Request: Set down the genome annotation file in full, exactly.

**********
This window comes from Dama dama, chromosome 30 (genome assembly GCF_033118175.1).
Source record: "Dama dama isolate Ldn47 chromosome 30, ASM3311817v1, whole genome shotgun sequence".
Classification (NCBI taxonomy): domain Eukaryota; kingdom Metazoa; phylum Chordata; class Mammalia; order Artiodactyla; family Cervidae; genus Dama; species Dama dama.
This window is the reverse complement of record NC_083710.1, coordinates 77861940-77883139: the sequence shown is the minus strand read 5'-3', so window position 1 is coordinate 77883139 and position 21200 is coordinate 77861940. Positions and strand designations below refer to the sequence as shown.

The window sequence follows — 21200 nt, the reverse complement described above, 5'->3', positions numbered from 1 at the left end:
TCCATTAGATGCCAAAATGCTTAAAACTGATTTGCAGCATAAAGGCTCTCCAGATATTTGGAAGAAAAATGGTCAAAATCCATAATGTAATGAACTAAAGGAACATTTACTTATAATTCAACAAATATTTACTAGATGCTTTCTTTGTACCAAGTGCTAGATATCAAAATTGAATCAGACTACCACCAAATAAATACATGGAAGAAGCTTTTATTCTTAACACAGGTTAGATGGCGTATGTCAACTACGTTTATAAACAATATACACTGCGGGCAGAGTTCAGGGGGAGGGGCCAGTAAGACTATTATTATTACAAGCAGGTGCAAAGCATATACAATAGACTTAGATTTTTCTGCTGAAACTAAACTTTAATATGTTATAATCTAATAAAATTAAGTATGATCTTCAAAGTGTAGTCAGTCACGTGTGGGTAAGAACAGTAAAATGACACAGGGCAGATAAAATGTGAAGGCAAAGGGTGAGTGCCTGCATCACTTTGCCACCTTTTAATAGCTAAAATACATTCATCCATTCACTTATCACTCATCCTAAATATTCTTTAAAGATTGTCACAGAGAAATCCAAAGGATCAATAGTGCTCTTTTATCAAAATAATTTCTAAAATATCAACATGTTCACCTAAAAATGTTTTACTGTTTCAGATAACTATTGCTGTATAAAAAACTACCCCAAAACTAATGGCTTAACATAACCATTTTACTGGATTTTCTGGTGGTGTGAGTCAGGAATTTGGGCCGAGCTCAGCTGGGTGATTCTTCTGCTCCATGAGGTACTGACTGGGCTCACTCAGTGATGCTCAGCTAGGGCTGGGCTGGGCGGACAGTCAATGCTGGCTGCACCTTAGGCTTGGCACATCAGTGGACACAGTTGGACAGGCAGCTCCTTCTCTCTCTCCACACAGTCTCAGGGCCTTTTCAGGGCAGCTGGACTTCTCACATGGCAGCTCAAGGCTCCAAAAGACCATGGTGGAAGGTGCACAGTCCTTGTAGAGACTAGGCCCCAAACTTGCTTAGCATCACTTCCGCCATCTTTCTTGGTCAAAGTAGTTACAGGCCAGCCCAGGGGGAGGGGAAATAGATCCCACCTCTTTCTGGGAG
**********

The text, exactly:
This window comes from Dama dama, chromosome 30 (genome assembly GCF_033118175.1).
Source record: "Dama dama isolate Ldn47 chromosome 30, ASM3311817v1, whole genome shotgun sequence".
Classification (NCBI taxonomy): domain Eukaryota; kingdom Metazoa; phylum Chordata; class Mammalia; order Artiodactyla; family Cervidae; genus Dama; species Dama dama.
This window is the reverse complement of record NC_083710.1, coordinates 77861940-77883139: the sequence shown is the minus strand read 5'-3', so window position 1 is coordinate 77883139 and position 21200 is coordinate 77861940. Positions and strand designations below refer to the sequence as shown.

The window sequence follows — 21200 nt, the reverse complement described above, 5'->3', positions numbered from 1 at the left end:
TCCATTAGATGCCAAAATGCTTAAAACTGATTTGCAGCATAAAGGCTCTCCAGATATTTGGAAGAAAAATGGTCAAAATCCATAATGTAATGAACTAAAGGAACATTTACTTATAATTCAACAAATATTTACTAGATGCTTTCTTTGTACCAAGTGCTAGATATCAAAATTGAATCAGACTACCACCAAATAAATACATGGAAGAAGCTTTTATTCTTAACACAGGTTAGATGGCGTATGTCAACTACGTTTATAAACAATATACACTGCGGGCAGAGTTCAGGGGGAGGGGCCAGTAAGACTATTATTATTACAAGCAGGTGCAAAGCATATACAATAGACTTAGATTTTTCTGCTGAAACTAAACTTTAATATGTTATAATCTAATAAAATTAAGTATGATCTTCAAAGTGTAGTCAGTCACGTGTGGGTAAGAACAGTAAAATGACACAGGGCAGATAAAATGTGAAGGCAAAGGGTGAGTGCCTGCATCACTTTGCCACCTTTTAATAGCTAAAATACATTCATCCATTCACTTATCACTCATCCTAAATATTCTTTAAAGATTGTCACAGAGAAATCCAAAGGATCAATAGTGCTCTTTTATCAAAATAATTTCTAAAATATCAACATGTTCACCTAAAAATGTTTTACTGTTTCAGATAACTATTGCTGTATAAAAAACTACCCCAAAACTAATGGCTTAACATAACCATTTTACTGGATTTTCTGGTGGTGTGAGTCAGGAATTTGGGCCGAGCTCAGCTGGGTGATTCTTCTGCTCCATGAGGTACTGACTGGGCTCACTCAGTGATGCTCAGCTAGGGCTGGGCTGGGCGGACAGTCAATGCTGGCTGCACCTTAGGCTTGGCACATCAGTGGACACAGTTGGACAGGCAGCTCCTTCTCTCTCTCCACACAGTCTCAGGGCCTTTTCAGGGCAGCTGGACTTCTCACATGGCAGCTCAAGGCTCCAAAAGACCATGGTGGAAGGTGCACAGTCCTTGTAGAGACTAGGCCCCAAACTTGCTTAGCATCACTTCCGCCATCTTTCTTGGTCAAAGTAGTTACAGGCCAGCCCAGGGGGAGGGGAAATAGATCCCACCTCTTTCTGGGAG